It was 9 p.m. on a Saturday night as Margaret drove home on a side street in the suburbs. Her 8-year-old son had fallen asleep in the back seat and she couldn’t wait to hit the pillow too.
As her mind reminisced about the evening’s activities, she saw a shadow out of the corner of her right eye. She laughed out loud thinking she had seen a ghost, but quickly realized it was a black cat about to dart into the street right in front of her car.
Swerving to avoid the cat, she quickly pulled over. At that moment, she honestly felt annoyed, thinking this was not what she needed. But the feeling left quickly as her son jolted awake and showed concern for the cat. As a parent, teaching empathy had been a high priority for her, so she smiled thinking that her boy was growing up to be the kind, caring son she hoped for.
Pausing for a moment, she wondered how she was going to help this cat. But as soon as she opened the door, the cat ran right to her and jumped in the car. It was as if she was thanking them for rescuing her.
The shelter was closed, so she decided to take the cat home and bring it into the shelter in the morning. Since she already had animals, Margaret confined the cat to a bathroom with food, water and a litter box. Giving her a quick examination, she found a healthy, young cat that had recently had babies.
Her mind raced to those kittens. She wondered if they were still out there or if someone had them. Or, was mom one of those un-spayed cats in the community that was abandoned and not really owned?
Margaret checked back at the site where she had found Ms. Kitty and was never able to locate her kittens. Ms. Kitty went to the shelter, waited her five-day stray time, was sterilized and ultimately adopted into a wonderful home.
So many people adopt cats but don’t take care of them in the way they deserve. Cats aren’t spayed/neutered or vaccinated as frequently as dogs. They are allowed outdoors, putting them at risk of disease, cat fights, cars and wildlife predation. Part of this might be that there are no leash laws for cats, or it might be years of myths and inaccurate information about cats in general.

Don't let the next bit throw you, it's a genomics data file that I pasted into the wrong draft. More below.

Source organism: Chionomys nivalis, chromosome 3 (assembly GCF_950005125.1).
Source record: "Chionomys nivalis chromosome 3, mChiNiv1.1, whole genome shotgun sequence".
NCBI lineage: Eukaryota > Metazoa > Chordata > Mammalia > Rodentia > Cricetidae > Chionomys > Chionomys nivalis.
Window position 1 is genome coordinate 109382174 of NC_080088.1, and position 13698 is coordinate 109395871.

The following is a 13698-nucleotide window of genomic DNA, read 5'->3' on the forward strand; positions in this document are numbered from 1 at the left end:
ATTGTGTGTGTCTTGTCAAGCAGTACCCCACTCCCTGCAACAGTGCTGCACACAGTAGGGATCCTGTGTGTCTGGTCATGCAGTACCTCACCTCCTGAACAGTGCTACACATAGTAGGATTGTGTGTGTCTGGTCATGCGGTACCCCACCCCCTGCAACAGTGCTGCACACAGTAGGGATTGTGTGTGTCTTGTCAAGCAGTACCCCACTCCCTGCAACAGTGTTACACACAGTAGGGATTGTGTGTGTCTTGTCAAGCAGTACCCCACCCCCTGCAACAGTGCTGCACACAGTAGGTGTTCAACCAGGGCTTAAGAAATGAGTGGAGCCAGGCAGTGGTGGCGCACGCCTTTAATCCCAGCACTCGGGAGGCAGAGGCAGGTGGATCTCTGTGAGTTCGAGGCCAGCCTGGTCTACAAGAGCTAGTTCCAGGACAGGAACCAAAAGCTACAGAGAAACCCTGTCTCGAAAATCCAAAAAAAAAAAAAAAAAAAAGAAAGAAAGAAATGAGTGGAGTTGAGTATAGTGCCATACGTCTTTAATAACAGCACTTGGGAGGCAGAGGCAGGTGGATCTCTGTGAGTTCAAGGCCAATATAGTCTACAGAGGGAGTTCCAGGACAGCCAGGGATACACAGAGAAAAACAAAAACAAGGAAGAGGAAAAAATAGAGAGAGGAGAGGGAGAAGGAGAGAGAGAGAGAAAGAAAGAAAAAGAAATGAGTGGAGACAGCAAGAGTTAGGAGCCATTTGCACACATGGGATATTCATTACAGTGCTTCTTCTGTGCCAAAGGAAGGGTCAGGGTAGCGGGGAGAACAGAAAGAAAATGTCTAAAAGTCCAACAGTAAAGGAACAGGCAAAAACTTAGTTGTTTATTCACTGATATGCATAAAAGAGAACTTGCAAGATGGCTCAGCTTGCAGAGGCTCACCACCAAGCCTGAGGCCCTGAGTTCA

Right now, shelters are preparing for kitten season. It’s the time of year when thousands of cats are born and then find themselves homeless at the shelter. Help reduce pet overpopulation and be a more responsible cat guardian with the following tips:
- Spay or neuter your cat to reduce the pet’s urge to fight, spray and roam, along with other unwanted behavior issues.
- Keep tame, owned cats inside to prevent the risk of accidents with cars, disease, and exposure to the elements and attacks by other animals. It also helps increase your pet’s lifespan.
- Participate in a TNR (Trap-Neuter-Return) program if you have feral cats in your community. It can greatly reduce the overpopulation problem.
- Keep an identification tag on your cat’s collar to help get your pet home quickly and safely if they get lost. You can get a microchip at Pasadena Humane on Wednesdays and Saturdays during the walk-in wellness clinic (10am-11:30am; 1pm-1:30pm).
- Provide daily food, water and veterinary care for your cat to foster a loving relationship.
- Welcome a cat into your family by adopting one from the animal shelter. Adoption saves lives.
- Become a foster parent to help care for animals until they are ready for adoption.
- Encourage your children to join the Kids for Animals program to help cats in need.
In an effort to elevate the care of cats in the community, the Pasadena Humane Society & SPCA is celebrating Kitten Week, April 23-29, a week-long campaign showing how responsible pet guardianship can reduce pet overpopulation. Activities include free spay/neuter for eligible felines, 2-for-1 cat adoptions, a special foster parent volunteer orientation, an online donation drive and more!
To learn more about cats and how you can get involved, visit pasadenahumane.org/kittenweek.